Written Communication: Make It Count

By Steven E. Sacks, CPA, CGMA, ABC

Every day we write something, whether it is a text, an email, a handwritten note (yes, they still exist), an article, speech, a report, or something else. It takes practice and patience to become proficient. It does not matter what profession or field of endeavor in which you work. To be clear and concise is to respect the reader’s time and position.

If you advise businesses, besides the advice you impart, your most valuable product can be a memo, letter or a report. Your report is the only tangible product the client will receive in return for paying your fee. It serves as a historical record of the effort you put forth. It can mask or reveal the quality of the fact-finding or analysis you conducted simply based on how clearly you communicated your information. In certain services, such as business valuation, if your report is not clear and you have to testify (where your verbal skills are lacking), then you are of no use to your client. Think about it: you provide your recommendation but it cannot be given full consideration because it is not consistent with what you wrote in your report.

Begin With the Right Mindset

Many people struggle with putting their thoughts down on paper; they find this the least enjoyable part of their job. If they wait until the last moment, the quality, or lack thereof, will become apparent. The excuse of “If I only had more time…” will not hold water.

The quick exchanges through email, and especially texting, has allowed people to fall into bad habits. Acronyms, abbreviations, emojis have taken the place of correct grammar, and its deficiencies often carry over into areas where proper grammar and punctuation is required. The transition from daily conversation into a formalized type of expression is challenging. We need to write NOT as we speak; we need to be careful of hackneyed expressions, split infinitives, dangling participles, double negatives and a whole host of other bad “habits.”

Writing is a necessity, while writing well is a real necessity. Getting close to what you want to say just isn’t good enough. You want to impress your client or boss with your knowledge and appearance, but you can easily break down the confidence level by presenting a low-quality product. Technical proficiency is assumed but does not reflect the whole package. The ability to produce good written communications begins with having the right mindset — you know what you want to say and you know how best to convey it. The struggle will be to meet expectations.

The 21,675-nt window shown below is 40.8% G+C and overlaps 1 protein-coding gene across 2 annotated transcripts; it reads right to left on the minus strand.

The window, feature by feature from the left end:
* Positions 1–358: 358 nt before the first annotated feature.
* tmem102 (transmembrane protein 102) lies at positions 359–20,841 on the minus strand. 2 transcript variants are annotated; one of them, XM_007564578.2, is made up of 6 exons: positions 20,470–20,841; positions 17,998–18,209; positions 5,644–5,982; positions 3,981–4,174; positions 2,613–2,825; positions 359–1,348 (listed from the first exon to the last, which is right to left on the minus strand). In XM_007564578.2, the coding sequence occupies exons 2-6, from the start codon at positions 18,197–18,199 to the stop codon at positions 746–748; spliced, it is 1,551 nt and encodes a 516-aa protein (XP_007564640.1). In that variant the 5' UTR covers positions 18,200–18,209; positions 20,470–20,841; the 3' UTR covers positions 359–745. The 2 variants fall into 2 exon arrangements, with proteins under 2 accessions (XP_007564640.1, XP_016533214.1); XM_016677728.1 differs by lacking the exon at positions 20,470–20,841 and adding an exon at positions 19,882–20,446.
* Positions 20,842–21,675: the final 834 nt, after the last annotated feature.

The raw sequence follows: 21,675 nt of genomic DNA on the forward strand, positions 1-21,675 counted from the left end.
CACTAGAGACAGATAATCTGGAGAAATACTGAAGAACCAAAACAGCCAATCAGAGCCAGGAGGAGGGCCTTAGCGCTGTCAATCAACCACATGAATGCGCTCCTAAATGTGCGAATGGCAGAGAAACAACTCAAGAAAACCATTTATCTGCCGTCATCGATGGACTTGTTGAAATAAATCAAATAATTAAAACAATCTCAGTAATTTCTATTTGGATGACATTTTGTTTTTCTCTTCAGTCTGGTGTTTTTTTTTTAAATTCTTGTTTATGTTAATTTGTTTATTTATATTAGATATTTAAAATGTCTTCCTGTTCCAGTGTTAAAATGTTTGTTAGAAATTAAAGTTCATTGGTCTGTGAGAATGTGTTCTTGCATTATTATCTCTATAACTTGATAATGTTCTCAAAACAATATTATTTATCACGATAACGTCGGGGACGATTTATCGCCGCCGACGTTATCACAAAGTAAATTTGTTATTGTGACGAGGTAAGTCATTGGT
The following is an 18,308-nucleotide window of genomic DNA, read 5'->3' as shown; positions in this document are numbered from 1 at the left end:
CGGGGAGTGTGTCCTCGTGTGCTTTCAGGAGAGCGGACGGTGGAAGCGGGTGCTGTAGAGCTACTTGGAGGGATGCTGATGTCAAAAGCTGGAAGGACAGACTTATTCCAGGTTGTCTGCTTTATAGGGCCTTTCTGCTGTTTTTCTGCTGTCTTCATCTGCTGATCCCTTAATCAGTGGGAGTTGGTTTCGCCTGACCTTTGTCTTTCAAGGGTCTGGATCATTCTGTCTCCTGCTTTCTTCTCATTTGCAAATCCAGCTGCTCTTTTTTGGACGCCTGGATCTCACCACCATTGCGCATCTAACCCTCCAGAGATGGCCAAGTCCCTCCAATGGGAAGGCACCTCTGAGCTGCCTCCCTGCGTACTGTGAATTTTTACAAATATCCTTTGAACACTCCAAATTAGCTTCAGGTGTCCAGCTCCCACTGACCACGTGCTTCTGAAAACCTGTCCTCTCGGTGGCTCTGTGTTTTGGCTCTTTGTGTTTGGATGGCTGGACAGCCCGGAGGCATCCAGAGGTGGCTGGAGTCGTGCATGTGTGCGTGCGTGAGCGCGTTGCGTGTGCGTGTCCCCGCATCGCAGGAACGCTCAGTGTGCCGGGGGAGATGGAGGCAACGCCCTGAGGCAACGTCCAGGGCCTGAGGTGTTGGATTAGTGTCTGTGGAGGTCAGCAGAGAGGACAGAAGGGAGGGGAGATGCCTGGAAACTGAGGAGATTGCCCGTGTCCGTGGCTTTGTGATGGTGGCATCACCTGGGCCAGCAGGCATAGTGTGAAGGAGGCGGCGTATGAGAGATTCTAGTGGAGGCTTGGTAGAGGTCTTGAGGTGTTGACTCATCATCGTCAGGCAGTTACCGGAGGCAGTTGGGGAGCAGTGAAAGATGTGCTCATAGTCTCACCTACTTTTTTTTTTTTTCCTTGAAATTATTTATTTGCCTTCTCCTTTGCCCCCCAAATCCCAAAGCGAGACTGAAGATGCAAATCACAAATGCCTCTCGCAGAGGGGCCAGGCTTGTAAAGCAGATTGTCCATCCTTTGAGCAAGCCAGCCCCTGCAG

Write or Call? That is the Question

Who picks up a phone today in the first two or three rings? Who picks up a phone, period? Gen Xers and Gen Yers are much more comfortable using text or email. The European telecommunications company, O2 conducted a study that revealed that telephone app on the iPhone (what is used to actually use for incoming and outgoing calls) is the fifth-most-used application. A few years ago, Gallup conducted a study of the different uses of communication among the different generations. The phone has almost become a relic.

The traditional workplace no longer exists; it has become a “virtual” workplace. Walking down the hall and sticking your head in someone’s office to chat is a quaint thought. But when the other person is a time zone or two away, the face-to-face is no longer an option unless you use Skype or a similar tool. Even Skype, like the notion of a phone call, may take a person out of his or her rhythm and disrupt a work or thought flow. An email or text indicates to the recipient that a response can be given when it is convenient, or when more thought is required. With the younger professionals, the shift toward text, IM or email is almost complete. But a new conundrum arises: what if the written exchange is not clear and results in additional ping-ponging back of questions and comments? Can this be avoided? Yes, if you prefer to use the phone. If not, make sure you get your point across accurately and clearly the FIRST time.

The Importance of the Information

The most important aspect before you begin the craft a written communication is understanding who your audience is, what its expectations are, and what action(s) you want it to take. Keep in mind the nature of the information and whether it requires an overview first, followed by a more comprehensive explanation. Make sure the recipients know what you think and believe and how you expect them to respond.

If at some point, if it becomes clear both you and your reader are not connecting, make sure that your writing is not to blame. Good writing takes lots of practice. I don’t know what the future will hold in terms of how subsequent generations will communicate, but I suspect the process will not revert to pictures on cave walls.

About Steve

Steven Sacks is the CEO of Solutions to Results, LLC, a consultancy that specializes in helping individuals, firms and organizations meet the challenges of communicating with clarity and purpose. Visit his website at www.solutions2results.com.